ught that the original large box called a camera could be reduced to such a small size and TRIPLE its capabilities in a little less than 200 years?!?! Time can only tell what it will be in 50 more years.

Monday, March 21, 2011

RR 9-Gardens...the icing of architecture

Gardens...the icing of architecture
Roth: 452-458; Ching: 584-585; 588

"All gardening is landscape painting," a quote by Alexander Pope that influenced the English people to transform their gardens into works of art. A movement that would soon be followed by many then and even in present day.

*One of the most well-known and viewable landscapes today is that of Stourhead, England. This was designed by Sir Henry Hoare, who used Claude's Coast View of Delos with Aenas. Using this painting, along with others Hoare simply recreated what he saw on the canvas. He brought it to life..imaginary to reality. These enormous gardens were almost synonymously complicated and elaborated as the actual structure it framed. Taking almost 40 years to complete, Hoare made this his occupation and contribution to future landscape builders.

The picture to the left captures the modern day gardens of Stourhead. Still so picturesque as it was back in the mid 1700s.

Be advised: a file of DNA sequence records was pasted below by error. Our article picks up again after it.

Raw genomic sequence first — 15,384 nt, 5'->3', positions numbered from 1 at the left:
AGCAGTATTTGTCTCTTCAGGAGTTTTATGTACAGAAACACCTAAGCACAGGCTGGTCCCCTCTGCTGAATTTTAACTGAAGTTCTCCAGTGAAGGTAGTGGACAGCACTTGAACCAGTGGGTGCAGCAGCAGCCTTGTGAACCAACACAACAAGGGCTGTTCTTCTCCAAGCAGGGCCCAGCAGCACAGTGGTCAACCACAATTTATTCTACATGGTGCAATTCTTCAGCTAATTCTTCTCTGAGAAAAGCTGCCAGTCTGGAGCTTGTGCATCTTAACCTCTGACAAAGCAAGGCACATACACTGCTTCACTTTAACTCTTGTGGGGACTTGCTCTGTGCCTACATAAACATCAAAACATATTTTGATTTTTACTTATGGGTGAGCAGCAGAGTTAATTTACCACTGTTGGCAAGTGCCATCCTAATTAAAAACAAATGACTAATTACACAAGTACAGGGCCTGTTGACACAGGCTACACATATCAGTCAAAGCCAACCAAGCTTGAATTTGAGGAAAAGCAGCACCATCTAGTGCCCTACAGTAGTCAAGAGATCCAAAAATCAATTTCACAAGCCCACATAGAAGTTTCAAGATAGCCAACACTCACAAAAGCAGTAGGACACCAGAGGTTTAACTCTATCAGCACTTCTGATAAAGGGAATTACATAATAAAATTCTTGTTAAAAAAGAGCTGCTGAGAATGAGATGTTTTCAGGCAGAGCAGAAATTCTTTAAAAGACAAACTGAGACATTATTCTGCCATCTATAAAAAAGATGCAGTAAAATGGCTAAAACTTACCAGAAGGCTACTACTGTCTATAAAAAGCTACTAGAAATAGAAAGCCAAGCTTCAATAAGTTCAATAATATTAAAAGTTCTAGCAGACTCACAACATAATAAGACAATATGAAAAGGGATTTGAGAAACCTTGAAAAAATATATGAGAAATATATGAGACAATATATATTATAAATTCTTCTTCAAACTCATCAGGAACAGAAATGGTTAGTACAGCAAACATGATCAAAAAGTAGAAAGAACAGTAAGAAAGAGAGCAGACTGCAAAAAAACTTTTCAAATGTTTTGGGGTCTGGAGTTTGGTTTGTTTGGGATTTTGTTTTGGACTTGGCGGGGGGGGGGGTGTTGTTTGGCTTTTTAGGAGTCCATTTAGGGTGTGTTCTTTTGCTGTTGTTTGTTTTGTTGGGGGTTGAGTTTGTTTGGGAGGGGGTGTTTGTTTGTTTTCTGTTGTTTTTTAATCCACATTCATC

Meanwhile in Buckinghamshire, England, the Stowe Gardens were being built and taking a different approach to appreciating its beauty. Touring the gardens by people other than the owners was growing in popularity. The elaborate gardens signified high class and social gatherings. Influenced as well by Alexander Pope, the Stowe Gardens incorporated aTemple of Ancient Virtue and a Temple of Modern Virtue. These structures honored those who had influenced them or had a significant impact on their architecture. The Stowe Gardens also created a bridge for the English to understand the Native Americans. Their gardens allowed them to brand out in their thinking about civilization. The inception of Eurocentrism is believed to have its origins around this time.